Overseas clubs recently inquired about signing Ezeli, but for now, he’s focused on the G League, from which 35 players were called up to the NBA last season. “My goal is to play in the NBA again,” Ezeli said. “Whatever I’ve got to do to get there, I’m willing to do. I don’t like to regret things, so I’m just going to leave it all on the table and see what happens.”
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April 17, 2021 | 1:45 am EDT Update
The pool of teams that will have the salary-cap space to make a run at Markkanen is limited, but multiple executives and scouts anticipate the San Antonio Spurs will make a strong offer this summer. Without LaMarcus Aldridge, San Antonio has a need for a stretch big with Markkanen’s size and skill set.
Warriors star Stephen Curry will be entering a contract year in 2021/22 if he doesn’t reach an extension agreement in the offseason with the team. However, he doesn’t sound like someone eager to test free agency. Asked by ESPN’s Rachel Nichols (video link) how much of a priority it is to spend his entire career in Golden State, Curry affirmed that’s his plan. “It’s always been a priority,” Curry said. “When you look at guys like Dirk (Nowitzki), Kobe (Bryant), that I played against and have heard them talk about what that’s meant, they don’t speak on it lightly. There’s a reverence for that club.
“You never know what can happen, obviously, but I feel like that’s always been something that would mean so much to me. You want to stay competitive, you want to stay in that fight where you’re winning championships. If I can accomplish both, that’s the ultimate goal.”
Convincing Zach LaVine the Bulls are building a playoff contender is important when you consider the 26-year-old’s “big focus” coming into the season was to get Chicago into the playoffs. That’s why rival executives anticipate the Bulls will try to lock up LaVine with a contract extension (he will make $19.5 million this season and next) but know he’ll likely let his deal lapse, become an unrestricted free agent and sign what will be a more lucrative multiyear max pact.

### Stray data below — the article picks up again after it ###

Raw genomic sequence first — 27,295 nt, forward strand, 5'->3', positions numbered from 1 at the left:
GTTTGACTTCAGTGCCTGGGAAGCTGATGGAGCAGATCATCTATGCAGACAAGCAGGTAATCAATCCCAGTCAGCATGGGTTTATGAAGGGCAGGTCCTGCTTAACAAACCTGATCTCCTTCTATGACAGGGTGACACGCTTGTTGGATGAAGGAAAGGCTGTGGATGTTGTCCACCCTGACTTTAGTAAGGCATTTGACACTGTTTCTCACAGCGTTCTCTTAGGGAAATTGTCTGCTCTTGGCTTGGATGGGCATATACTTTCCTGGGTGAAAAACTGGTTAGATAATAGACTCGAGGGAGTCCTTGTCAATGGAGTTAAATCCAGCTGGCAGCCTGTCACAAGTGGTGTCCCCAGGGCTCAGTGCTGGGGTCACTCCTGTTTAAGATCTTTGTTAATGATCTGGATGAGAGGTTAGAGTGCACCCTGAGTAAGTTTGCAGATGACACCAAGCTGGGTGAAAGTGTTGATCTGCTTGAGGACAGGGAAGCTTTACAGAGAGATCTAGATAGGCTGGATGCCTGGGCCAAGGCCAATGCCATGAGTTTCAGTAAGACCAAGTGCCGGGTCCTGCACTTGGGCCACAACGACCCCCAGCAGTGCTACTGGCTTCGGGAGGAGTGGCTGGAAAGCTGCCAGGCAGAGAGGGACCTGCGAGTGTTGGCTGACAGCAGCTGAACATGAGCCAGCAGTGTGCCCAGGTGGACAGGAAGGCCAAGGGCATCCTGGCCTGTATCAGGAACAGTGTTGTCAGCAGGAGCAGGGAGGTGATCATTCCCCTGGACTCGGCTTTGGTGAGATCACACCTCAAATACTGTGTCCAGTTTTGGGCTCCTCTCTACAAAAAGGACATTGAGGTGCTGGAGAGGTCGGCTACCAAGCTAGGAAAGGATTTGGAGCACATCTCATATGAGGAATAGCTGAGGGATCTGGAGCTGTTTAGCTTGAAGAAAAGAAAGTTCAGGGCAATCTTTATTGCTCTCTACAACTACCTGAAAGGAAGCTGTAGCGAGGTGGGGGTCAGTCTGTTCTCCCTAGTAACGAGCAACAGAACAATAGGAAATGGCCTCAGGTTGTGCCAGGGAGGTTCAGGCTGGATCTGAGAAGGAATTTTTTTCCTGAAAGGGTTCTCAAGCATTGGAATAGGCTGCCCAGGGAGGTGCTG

“That’s why them getting Vooch was a really big deal,” an Eastern Conference executive said. “Players want to get paid, just like we all do. But they also want to win, and guys like Zach have been around the block long enough to know they can’t win in this league by themselves. LeBron’s the best to do it, and he couldn’t win it all by himself. Even he needed help.” The exec added, “Them getting Vooch sent a clear message to Zach that yes, Chicago is serious about trying to put together a winner here and now.”
The patience has paid off to a relative degree, as now the Wizards are in position to possibly make the playoffs. Beal feels like he has been somewhat vindicated by the experience. “It speaks volumes. It’s always tough because when my name was buzzing, that’s all I heard early in the year is ‘trade Beal, trade Beal.’ It wasn’t anything other than that,” Beal said. “So, me knowing who I am and just sticking through it, that’s a testament to what we did as a team this year.”